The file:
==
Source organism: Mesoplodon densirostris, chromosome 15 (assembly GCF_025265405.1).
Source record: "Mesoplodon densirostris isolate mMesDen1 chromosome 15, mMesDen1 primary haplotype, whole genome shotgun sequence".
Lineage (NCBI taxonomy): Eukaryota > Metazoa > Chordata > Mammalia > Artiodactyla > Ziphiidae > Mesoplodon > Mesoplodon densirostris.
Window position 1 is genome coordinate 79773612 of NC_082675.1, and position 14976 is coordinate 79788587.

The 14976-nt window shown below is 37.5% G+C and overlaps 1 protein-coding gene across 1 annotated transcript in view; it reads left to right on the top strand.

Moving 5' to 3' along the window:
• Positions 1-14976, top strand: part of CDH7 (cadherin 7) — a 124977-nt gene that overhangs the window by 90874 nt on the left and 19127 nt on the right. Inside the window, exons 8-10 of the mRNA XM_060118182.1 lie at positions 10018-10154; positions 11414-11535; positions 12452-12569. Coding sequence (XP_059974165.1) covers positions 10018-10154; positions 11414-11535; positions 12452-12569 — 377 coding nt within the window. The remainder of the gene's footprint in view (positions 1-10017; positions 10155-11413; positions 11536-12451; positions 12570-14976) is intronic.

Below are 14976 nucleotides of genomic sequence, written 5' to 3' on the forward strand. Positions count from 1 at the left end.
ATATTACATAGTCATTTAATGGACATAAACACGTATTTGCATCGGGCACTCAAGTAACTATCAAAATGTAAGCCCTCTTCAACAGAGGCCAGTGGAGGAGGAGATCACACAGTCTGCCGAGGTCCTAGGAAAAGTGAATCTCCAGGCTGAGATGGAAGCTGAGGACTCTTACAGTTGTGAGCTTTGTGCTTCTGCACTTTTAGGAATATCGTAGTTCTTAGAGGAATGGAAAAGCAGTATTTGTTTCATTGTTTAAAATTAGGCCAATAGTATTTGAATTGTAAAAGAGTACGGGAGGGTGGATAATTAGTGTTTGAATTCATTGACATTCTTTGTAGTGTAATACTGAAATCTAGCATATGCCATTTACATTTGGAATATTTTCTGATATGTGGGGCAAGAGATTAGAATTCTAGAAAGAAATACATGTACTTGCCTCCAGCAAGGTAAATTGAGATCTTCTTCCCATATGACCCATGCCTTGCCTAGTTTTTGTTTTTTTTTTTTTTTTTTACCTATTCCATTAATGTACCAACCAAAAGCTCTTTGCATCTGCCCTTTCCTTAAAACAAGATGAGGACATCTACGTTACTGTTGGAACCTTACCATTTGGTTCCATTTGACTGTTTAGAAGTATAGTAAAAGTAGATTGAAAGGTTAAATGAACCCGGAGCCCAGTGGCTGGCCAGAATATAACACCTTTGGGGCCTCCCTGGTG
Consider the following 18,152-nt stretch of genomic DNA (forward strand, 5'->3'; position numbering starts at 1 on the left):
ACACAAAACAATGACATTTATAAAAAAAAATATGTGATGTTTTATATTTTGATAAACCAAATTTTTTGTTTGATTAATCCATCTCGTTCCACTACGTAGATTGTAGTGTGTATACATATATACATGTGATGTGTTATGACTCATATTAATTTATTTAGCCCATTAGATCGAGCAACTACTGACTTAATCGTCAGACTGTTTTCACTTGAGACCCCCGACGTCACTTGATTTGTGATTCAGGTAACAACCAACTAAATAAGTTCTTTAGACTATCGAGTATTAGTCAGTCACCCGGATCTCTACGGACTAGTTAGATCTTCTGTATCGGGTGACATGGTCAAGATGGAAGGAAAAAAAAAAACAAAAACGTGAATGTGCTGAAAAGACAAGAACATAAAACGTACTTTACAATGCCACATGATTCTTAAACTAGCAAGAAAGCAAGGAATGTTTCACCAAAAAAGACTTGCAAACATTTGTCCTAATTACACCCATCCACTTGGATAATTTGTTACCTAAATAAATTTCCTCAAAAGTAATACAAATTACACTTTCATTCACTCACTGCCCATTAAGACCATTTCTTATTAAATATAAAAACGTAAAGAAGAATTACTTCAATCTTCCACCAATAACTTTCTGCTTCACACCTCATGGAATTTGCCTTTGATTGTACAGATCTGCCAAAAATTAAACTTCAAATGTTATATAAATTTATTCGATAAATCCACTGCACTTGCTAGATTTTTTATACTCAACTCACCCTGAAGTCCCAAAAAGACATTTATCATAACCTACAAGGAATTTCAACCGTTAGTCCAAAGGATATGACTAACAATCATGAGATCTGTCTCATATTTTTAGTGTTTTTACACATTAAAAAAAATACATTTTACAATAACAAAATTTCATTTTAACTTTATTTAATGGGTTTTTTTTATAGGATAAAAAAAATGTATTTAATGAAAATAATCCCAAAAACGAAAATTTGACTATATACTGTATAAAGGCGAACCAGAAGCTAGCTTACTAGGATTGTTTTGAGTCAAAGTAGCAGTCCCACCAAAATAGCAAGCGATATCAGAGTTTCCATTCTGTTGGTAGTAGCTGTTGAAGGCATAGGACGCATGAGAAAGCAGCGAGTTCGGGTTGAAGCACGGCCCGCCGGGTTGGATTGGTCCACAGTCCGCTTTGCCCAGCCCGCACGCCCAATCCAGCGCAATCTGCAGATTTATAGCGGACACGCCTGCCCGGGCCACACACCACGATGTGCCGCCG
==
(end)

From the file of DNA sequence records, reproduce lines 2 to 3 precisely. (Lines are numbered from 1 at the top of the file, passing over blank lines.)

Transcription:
Source record: "Mesoplodon densirostris isolate mMesDen1 chromosome 15, mMesDen1 primary haplotype, whole genome shotgun sequence".
Lineage (NCBI taxonomy): Eukaryota > Metazoa > Chordata > Mammalia > Artiodactyla > Ziphiidae > Mesoplodon > Mesoplodon densirostris.